Research

The Robert Broussard Story

Partly based on telephone interviews with Robert Broussard in 2005 By Opal Louis Nations Robert Broussard is sadly one of the unheralded baritone shout leads from gospel quartet’s Golden Age. He led the jubilee-rooted Ever Ready Gospel Singers of Shreveport in 1953-1954, then switched to Nashville’s famous Skylarks Quartet near the close of 1954. He denies ever recording with the Skylarks after 1957 despite the fact that Hayes & Laughton in their Gospel Records 1943-1969 discography have him down as a member in the group on the November 15th, 1962, August 4th, 1965, and January 1967 Nashboro studio dates, and ...

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How Gospel Music Influenced Mainstream Hits

By Cecille Richman, Guest Contributor While many might say that gospel music is incredibly niche, the opposite is actually true. Formed out of a mixture of African American folk music and religious hymns, it’s a soulful genre that has inspired countless others. Genres now considered foundational to American popular music, including soul, blues, and R&B, can all trace their history back to gospel. The recent launch of Legacy Music Group is proof of gospel music’s incredible influence and popularity. Hundreds of popular artists have made use of gospel music or gospel musical influences in their discographies. In a ZenBusiness guide ...

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JGM Pick of the Week: April 6, 2020

“In His Hands” Uncle Chucc & the Zion Messengers Uncle Chucc Music (release date: April 1, 2020) By Bob Marovich When Tyler Perry asked individuals to sing “He’s Got the Whole World in His Hands” in a show of global solidarity during the COVID-19 pandemic, it seemed to come out of nowhere. The spiritual, first published in 1927, entered international pop culture thirty years later when English singer Laurie London recorded it. Not to be outdone, Mahalia Jackson put out a single version. Like London’s disc, Jackson’s climbed up the pop charts. The song has been featured here and there, ...

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Who was Harvey?

The Dali-esque artist who painted nearly 200 Savoy Records album covers during the 1960s–the majority for the label’s gospel series–and signed his work “Harvey” with no surname, has been somewhat of a mystery to record collectors. On David Peterkofsky’s For Keeps podcast, Robbie Rogers shines a light on who Harvey was and what the artist’s work says about his life and times. The enigmatic artist is the basis of Rogers’ master’s thesis, which he is currently working on at Baylor University. He shares some of his findings on the fascinating podcast below.

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Check Out the Trailer for “Detroit: The Gospel Journey”

By Bob Marovich If you think the story of music in Detroit begins and ends with Motown, think again. Detroit’s gospel music legacy goes back many decades, way before Berry Gordy started Hitsville, USA.  The contributions that Detroiters have made to gospel music continue to enrich the genre today. The story of gospel music in Detroit was just waiting to be told by the right person.  That right person is Marcel West.  With great passion and diligence, West spent years mining archival photos, videos, and other rare ephemera, and interviewing the living legends who took gospel music around the world. The result is a documentary DVD called Detroit: The Gospel Journey. The ...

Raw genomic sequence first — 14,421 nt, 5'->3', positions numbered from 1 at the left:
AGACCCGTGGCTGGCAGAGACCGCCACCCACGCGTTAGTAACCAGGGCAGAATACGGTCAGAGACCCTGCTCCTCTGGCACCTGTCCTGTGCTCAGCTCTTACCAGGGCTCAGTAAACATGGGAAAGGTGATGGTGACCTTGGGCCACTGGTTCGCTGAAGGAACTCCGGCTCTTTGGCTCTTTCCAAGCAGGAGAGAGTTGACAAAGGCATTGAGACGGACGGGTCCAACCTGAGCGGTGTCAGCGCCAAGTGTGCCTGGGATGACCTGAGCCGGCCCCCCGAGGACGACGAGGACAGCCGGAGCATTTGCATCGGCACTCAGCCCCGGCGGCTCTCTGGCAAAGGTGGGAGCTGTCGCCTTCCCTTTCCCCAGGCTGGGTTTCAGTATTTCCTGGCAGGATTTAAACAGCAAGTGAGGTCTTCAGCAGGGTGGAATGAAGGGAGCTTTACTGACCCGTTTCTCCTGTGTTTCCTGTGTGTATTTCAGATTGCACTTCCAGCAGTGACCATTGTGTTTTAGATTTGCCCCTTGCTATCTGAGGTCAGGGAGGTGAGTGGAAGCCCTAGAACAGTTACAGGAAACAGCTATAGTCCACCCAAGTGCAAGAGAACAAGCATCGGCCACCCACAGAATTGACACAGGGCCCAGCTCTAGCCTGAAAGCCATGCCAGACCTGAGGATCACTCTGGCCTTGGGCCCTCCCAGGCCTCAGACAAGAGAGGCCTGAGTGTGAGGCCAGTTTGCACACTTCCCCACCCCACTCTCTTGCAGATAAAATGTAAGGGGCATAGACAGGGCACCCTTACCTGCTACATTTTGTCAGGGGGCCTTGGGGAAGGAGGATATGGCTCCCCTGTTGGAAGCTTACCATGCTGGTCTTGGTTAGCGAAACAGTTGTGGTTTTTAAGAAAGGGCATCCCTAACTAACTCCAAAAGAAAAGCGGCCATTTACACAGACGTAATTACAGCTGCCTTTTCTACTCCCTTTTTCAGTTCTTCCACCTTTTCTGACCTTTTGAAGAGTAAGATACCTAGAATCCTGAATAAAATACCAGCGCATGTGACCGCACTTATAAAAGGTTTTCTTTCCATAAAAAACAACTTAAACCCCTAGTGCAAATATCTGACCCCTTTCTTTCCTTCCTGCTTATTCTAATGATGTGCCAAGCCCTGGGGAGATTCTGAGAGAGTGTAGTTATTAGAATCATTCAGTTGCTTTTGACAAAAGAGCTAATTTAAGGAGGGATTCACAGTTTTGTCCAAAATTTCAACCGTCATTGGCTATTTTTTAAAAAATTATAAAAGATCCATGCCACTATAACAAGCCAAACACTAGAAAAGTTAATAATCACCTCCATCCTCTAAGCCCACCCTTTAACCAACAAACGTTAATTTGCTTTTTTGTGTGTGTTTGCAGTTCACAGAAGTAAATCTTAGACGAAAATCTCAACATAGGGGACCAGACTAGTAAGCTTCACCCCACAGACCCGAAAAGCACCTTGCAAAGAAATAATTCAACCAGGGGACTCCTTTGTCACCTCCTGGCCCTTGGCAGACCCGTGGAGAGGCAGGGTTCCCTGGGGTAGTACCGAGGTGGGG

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The Gaithers and Southern Gospel: Homecoming in the Twenty-First Century – Ryan P. Harper

The Gaithers and Southern Gospel: Homecoming in the Twenty-First Century. By Ryan P. Harper. Jackson, MS: University Press of Mississippi, 2017. 326 pp. (printed casebinding). Index. ISBN 978-1-4968-1090-8. $65 By Bob Marovich Rarely have television programs or video franchises received the microscopically detailed analysis that ethnographer Ryan P. Harper gives the Gaither Homecomings in The Gaithers and Southern Gospel. Despite its title, The Gaithers and Southern Gospel is neither a history of Bill and Gloria Gaither nor of southern gospel, although the narrative references significant facts in the histories of both. Instead, it is an examination of how the popular ...

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“Lord, Give Me Strength” – The Prof. Harold Boggs Story

“Lord, Give Me Strength” – The Prof. Harold Boggs Story By Opal Louis Nations During the dark ages of slavery, those African Americans who escaped bondage and headed north to more liberal, free states traveled “The Underground Railroad,” led by those who risked their lives in the name of freedom. Escapees from Southern tobacco plantations, cotton and rice plantations and farms made their way up through Richmond, Baltimore and Philadelphia. Others, taking the route that crossed Lake Erie into Windsor, Ontario, journeyed through Louisville, Cincinnati, Columbus, Cleveland or Detroit. This route also took escapees to safe houses in Seville, Medina, ...

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The Rise of Chicago’s Highway Q.C.s During Gospel’s Golden Era (1947-1964)

The Rise of Chicago’s Highway Q.C.s During Gospel’s Golden Era (1947-1964) by Opal Louis Nations When the Famous Blue Jay Singers of Birmingham, Alabama and Soul Stirrers of Houston came to Chicago during and after World War II, both the dynamic, hard-singing Silas Steele of the Jays and the yodeling, melismatic Rebert H. Harris of the Stirrers changed the course of church-going gospel quartet in ways that helped transform the Windy City into a principal hub of gospel activity. As Horace Clarence Boyer put it, Chicago became the center for the development of gospel. Many a young, aspiring quartet singer ...

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